The image above is a beautiful glimpse of the history of one of NSW most historic small towns, and one which is a popular destination for Sydneysiders looking for a weekend escape. Yet today, the attraction of Mudgee today – wine, food and beautiful scenery – is far different to those which once brought thousands of people to the beautiful area.
The first European to visit the Mudgee area, and indeed the forst to cross the Cudgegong River, was James Blackman, who came to The area in 1821. It is known that some time before 1837, he had built a slab building on the site which became the Mudgee township. The town itself was declared in 1838, after other colonists had moved into the area. Indeed, almost as soon as Blackman had found a passable route, others followed, with William Lawson and the Cox family quickly establishing their own properties in the area. Before this, the traditional owners or the land were the Wiradjuri People, but after the European colonists arrived, they were systematically removed from their lands or killed.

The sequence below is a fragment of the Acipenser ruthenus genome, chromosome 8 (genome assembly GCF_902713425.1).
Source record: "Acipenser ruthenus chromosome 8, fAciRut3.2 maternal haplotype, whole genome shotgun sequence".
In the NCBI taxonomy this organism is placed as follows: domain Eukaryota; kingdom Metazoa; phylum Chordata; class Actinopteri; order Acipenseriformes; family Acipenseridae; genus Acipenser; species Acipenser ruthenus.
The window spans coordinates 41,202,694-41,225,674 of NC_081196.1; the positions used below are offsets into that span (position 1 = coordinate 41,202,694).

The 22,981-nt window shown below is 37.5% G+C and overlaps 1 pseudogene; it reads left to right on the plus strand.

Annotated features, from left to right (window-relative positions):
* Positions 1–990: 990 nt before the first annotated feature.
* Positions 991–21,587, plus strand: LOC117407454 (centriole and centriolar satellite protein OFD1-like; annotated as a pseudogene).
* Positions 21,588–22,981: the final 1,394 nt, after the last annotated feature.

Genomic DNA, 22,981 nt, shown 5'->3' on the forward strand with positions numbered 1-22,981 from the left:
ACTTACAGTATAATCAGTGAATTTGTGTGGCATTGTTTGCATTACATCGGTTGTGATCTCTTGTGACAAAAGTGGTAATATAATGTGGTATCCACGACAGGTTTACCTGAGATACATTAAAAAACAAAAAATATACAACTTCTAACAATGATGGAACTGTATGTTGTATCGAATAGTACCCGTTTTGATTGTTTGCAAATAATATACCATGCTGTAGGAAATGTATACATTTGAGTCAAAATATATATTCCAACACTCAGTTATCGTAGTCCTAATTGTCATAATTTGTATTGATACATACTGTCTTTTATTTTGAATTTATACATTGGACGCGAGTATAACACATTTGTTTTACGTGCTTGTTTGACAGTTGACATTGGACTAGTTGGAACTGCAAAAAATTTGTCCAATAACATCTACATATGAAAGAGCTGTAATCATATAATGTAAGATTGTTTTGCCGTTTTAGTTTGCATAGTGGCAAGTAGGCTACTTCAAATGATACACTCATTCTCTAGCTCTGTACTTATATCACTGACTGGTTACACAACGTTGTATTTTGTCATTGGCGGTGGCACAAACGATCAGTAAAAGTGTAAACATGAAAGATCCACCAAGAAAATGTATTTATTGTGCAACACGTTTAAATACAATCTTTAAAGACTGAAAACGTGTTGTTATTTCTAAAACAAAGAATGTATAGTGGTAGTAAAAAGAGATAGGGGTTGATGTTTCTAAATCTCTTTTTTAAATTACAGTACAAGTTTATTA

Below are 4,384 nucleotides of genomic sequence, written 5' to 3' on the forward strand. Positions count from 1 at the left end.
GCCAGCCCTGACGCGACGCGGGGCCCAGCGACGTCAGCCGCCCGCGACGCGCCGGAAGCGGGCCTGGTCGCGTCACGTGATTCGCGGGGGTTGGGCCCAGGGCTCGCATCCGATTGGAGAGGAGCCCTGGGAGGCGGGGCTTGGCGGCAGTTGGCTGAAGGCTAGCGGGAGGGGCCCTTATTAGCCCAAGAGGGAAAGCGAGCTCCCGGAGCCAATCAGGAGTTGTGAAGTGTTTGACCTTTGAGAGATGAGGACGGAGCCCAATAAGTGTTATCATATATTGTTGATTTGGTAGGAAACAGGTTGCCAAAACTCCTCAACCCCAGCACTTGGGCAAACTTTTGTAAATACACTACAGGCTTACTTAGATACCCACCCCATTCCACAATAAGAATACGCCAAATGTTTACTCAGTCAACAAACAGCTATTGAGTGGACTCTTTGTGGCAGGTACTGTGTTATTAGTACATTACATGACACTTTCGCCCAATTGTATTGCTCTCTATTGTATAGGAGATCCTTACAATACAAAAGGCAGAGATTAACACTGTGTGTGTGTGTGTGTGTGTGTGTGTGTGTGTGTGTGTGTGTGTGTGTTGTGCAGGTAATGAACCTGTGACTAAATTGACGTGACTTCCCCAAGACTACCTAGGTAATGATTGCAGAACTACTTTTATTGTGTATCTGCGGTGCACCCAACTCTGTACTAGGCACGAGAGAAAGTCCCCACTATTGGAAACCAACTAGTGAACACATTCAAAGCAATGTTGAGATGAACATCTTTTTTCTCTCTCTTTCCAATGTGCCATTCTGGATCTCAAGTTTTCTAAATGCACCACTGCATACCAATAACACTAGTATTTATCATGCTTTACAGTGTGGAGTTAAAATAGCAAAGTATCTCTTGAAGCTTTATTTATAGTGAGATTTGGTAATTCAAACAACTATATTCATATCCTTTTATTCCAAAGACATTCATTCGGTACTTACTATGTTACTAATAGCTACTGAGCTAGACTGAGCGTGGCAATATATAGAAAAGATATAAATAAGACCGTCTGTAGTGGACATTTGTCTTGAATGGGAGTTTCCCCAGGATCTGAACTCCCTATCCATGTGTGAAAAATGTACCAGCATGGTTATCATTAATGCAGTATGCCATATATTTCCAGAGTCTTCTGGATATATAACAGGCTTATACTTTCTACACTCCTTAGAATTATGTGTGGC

Yet in these early days of European settlement in the Mudgee area, Mudgee remained a small settlement. That soon changed though, when an enormous gold nugget was discovered in nearby Hargraves in 1851. Soon, Mudgee had become the epicentre of the many local gold fields, with enormous through traffic to Gulgong, Hill End and other gold fields. Within just 10 years the population had swelled from just 200 in 1851 to over 1500 in 1861. In 1860, Mudgee was declared as a municipality, which makes it the second oldest towm west of the Blue Mountains.
Luckily for Mudgee, and unlike other gold field towns, Mudgee had never been dependent purely on gold the area around Mudgee was noted for excellent wool production, agriculture and even for its wine making (the first vineyards were established in 1858 by Adam Roth). When the gold fields began to be abandoned, it was these industries which kept Mudgee alive and sustained the thriving town.